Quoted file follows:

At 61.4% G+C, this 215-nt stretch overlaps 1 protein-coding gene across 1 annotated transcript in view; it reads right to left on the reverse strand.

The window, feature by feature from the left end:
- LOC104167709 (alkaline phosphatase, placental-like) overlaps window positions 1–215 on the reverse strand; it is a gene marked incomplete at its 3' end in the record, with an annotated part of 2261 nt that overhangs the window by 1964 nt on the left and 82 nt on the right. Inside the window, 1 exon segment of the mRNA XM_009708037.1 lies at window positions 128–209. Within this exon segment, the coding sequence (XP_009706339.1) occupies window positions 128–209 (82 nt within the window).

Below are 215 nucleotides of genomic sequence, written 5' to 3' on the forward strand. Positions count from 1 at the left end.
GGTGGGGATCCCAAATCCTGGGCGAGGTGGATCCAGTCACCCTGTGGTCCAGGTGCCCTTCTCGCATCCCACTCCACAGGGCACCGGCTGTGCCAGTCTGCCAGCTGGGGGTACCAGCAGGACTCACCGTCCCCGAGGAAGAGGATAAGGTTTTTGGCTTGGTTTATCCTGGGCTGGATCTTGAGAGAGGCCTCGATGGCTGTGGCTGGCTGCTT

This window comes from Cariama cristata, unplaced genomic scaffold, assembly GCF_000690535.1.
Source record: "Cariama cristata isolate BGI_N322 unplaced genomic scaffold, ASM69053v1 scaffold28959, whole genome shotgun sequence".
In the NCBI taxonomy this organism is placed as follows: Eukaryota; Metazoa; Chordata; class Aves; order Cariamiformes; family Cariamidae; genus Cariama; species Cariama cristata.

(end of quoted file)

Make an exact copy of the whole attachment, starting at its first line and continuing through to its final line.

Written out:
At 61.4% G+C, this 215-nt stretch overlaps 1 protein-coding gene across 1 annotated transcript in view; it reads right to left on the reverse strand.

The window, feature by feature from the left end:
- LOC104167709 (alkaline phosphatase, placental-like) overlaps window positions 1–215 on the reverse strand; it is a gene marked incomplete at its 3' end in the record, with an annotated part of 2261 nt that overhangs the window by 1964 nt on the left and 82 nt on the right. Inside the window, 1 exon segment of the mRNA XM_009708037.1 lies at window positions 128–209. Within this exon segment, the coding sequence (XP_009706339.1) occupies window positions 128–209 (82 nt within the window).

Below are 215 nucleotides of genomic sequence, written 5' to 3' on the forward strand. Positions count from 1 at the left end.
GGTGGGGATCCCAAATCCTGGGCGAGGTGGATCCAGTCACCCTGTGGTCCAGGTGCCCTTCTCGCATCCCACTCCACAGGGCACCGGCTGTGCCAGTCTGCCAGCTGGGGGTACCAGCAGGACTCACCGTCCCCGAGGAAGAGGATAAGGTTTTTGGCTTGGTTTATCCTGGGCTGGATCTTGAGAGAGGCCTCGATGGCTGTGGCTGGCTGCTT

This window comes from Cariama cristata, unplaced genomic scaffold, assembly GCF_000690535.1.
Source record: "Cariama cristata isolate BGI_N322 unplaced genomic scaffold, ASM69053v1 scaffold28959, whole genome shotgun sequence".
In the NCBI taxonomy this organism is placed as follows: Eukaryota; Metazoa; Chordata; class Aves; order Cariamiformes; family Cariamidae; genus Cariama; species Cariama cristata.